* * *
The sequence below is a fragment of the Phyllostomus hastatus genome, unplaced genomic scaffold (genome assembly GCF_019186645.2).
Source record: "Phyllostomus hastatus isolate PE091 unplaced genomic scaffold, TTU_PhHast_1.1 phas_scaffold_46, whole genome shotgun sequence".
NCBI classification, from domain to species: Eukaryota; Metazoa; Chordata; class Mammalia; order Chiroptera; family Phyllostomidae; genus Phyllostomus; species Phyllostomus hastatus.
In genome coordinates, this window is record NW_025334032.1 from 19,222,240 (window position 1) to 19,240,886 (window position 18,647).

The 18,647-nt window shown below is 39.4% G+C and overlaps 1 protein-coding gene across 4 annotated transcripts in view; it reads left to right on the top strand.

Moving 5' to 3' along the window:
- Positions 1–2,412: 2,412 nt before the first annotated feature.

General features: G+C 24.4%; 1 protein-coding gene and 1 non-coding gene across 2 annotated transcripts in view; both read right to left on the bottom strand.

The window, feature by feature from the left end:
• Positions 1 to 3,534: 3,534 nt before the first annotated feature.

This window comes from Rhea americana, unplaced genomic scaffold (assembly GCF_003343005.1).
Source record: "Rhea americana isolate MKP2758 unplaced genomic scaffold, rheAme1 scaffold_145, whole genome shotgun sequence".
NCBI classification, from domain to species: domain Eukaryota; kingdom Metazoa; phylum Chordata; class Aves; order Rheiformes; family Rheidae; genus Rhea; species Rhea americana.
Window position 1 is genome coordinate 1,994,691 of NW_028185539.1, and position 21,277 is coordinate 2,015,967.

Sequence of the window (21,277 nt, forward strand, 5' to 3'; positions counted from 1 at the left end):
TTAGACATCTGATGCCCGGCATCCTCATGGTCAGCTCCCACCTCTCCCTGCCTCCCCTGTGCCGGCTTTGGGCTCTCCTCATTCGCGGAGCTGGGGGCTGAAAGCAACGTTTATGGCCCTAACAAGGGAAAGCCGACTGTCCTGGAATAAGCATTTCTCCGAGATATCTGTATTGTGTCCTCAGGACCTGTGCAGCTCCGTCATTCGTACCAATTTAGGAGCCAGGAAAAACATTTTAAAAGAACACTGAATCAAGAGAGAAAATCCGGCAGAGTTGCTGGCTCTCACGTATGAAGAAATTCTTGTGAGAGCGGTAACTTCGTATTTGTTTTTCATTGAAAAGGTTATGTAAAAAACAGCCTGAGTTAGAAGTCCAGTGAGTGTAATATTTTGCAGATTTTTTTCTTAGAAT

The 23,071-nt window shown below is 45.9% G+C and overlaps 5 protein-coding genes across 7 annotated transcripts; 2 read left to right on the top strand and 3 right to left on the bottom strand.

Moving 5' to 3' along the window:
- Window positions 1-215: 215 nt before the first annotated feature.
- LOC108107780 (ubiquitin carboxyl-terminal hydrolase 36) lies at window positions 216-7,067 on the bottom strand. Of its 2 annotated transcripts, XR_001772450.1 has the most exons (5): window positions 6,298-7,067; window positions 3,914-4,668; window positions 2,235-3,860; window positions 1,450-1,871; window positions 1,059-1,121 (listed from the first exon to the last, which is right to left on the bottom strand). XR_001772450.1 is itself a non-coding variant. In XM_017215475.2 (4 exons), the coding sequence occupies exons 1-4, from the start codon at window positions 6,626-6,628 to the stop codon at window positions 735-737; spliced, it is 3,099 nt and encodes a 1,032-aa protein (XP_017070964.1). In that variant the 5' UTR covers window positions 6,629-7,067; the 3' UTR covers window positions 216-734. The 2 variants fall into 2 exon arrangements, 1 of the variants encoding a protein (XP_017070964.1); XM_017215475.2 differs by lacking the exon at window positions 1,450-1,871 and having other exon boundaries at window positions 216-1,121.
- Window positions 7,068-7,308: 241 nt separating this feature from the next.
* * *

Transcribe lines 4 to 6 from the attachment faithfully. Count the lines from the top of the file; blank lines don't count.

In genome coordinates, this window is record NW_025334032.1 from 19,222,240 (window position 1) to 19,240,886 (window position 18,647).

The 18,647-nt window shown below is 39.4% G+C and overlaps 1 protein-coding gene across 4 annotated transcripts in view; it reads left to right on the top strand.

Moving 5' to 3' along the window: